Calvin on God’s Permissive Will

Calvin: Institutes of the Christian ReligionAfter reading my post on Zac Smith’s cancer a while back, a friend of mine saw a link in the sidebar to a related post, “The Grace of Cancer,” and left a comment challenging my choice of words when I repeatedly said that God gave cancer to a man from our church to bring him to repentence.

I responded by encouraging him to read Calvin’s InstitutesI, xviii (esp. 1), where he discusses the “distinction [that] has been invented between doing and permitting,” and Piper’s “Don’t Waste Your Cancer.”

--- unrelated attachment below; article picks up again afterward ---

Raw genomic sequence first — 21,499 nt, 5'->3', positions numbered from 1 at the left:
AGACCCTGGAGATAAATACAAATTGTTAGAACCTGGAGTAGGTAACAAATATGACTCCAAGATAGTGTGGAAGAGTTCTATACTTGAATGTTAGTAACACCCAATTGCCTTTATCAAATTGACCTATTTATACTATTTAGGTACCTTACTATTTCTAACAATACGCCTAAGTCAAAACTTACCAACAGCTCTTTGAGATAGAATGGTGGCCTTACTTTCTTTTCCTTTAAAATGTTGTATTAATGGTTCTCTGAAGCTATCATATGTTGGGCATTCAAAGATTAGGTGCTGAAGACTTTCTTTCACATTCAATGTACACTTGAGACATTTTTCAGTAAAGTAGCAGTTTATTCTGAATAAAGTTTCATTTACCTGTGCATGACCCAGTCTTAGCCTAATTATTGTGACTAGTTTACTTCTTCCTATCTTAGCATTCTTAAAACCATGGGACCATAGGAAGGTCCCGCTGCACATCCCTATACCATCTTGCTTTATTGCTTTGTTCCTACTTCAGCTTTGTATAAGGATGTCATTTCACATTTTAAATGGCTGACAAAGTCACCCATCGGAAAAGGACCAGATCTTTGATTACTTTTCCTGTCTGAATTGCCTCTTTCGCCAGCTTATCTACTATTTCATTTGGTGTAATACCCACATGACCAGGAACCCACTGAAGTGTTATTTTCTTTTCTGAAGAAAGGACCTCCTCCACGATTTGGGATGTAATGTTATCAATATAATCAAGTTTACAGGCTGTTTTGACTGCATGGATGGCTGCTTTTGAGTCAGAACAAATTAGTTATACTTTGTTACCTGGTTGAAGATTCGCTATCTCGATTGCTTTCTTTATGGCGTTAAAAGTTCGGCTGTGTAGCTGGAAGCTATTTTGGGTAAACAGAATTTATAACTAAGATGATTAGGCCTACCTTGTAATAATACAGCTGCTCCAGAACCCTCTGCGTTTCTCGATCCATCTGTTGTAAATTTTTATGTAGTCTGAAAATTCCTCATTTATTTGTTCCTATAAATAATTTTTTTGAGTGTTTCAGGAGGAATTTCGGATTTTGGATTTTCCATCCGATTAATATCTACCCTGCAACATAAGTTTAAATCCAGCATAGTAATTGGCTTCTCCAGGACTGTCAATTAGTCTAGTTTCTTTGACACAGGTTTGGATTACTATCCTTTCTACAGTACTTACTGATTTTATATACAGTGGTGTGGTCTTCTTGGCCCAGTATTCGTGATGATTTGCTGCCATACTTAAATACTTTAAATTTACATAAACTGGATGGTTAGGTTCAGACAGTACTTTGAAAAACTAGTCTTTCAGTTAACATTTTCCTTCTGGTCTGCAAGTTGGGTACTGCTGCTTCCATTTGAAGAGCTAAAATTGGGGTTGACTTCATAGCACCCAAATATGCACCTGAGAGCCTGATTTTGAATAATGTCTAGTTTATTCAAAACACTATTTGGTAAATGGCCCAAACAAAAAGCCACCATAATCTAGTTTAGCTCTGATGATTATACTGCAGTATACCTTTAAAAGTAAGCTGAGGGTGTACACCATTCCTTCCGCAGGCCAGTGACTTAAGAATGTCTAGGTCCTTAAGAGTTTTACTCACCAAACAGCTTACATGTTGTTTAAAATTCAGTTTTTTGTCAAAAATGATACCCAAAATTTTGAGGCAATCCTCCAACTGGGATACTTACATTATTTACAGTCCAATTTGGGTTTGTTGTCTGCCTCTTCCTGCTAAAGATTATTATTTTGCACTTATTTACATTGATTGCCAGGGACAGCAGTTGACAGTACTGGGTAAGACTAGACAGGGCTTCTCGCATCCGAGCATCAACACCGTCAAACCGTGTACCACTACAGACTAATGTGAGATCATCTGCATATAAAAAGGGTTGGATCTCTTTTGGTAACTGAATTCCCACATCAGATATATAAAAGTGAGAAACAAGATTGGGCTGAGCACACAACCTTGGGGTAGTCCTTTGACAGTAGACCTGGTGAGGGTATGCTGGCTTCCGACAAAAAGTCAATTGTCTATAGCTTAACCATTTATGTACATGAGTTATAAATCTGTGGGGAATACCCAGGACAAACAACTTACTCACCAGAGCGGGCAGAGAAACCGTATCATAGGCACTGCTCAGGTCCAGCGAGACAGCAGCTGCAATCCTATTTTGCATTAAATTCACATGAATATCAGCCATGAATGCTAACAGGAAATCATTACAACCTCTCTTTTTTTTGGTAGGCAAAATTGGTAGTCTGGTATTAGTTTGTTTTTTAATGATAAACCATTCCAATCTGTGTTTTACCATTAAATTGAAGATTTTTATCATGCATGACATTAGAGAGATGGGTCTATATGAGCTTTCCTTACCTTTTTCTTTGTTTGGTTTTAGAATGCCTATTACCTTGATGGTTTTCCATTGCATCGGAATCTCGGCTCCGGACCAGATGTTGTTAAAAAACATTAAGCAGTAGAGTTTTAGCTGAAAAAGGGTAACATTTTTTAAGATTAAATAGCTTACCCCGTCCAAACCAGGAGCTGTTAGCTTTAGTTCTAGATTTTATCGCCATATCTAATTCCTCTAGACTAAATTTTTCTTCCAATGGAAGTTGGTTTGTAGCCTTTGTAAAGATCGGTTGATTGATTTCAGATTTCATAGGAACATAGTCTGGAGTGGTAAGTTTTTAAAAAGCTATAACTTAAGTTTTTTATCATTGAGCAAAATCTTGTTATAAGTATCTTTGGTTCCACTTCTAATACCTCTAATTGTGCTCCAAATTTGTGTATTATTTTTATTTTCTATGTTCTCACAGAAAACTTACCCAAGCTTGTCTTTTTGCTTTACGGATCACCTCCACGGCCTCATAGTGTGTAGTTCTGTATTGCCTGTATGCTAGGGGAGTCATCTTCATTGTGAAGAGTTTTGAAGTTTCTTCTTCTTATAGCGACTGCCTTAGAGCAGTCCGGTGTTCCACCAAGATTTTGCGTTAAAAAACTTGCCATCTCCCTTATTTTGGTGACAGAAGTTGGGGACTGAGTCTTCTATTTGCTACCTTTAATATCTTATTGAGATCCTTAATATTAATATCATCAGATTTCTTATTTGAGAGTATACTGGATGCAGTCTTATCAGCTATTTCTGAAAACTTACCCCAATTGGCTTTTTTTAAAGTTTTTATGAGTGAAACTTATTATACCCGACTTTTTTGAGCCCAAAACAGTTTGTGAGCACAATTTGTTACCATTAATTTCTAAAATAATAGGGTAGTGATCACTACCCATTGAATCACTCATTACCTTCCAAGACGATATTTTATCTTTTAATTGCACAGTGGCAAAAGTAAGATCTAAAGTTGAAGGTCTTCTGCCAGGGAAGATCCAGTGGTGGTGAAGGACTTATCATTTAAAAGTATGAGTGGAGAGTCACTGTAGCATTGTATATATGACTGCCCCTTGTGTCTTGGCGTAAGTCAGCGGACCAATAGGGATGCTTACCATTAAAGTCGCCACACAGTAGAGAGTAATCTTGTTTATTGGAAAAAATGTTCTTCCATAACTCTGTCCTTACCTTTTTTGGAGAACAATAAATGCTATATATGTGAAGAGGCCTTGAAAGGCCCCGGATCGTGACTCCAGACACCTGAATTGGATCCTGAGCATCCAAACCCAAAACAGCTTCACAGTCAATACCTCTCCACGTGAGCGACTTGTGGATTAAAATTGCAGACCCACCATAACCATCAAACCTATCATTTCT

I spent some time rereading Calvin’s chapter on the issue of permission, “The Instrumentality of the Wicked Employed by God, While He Continues Free from Every Taint,” and I thought much of it was worth quoting here at length. I’ve bolded the most pertinent portions.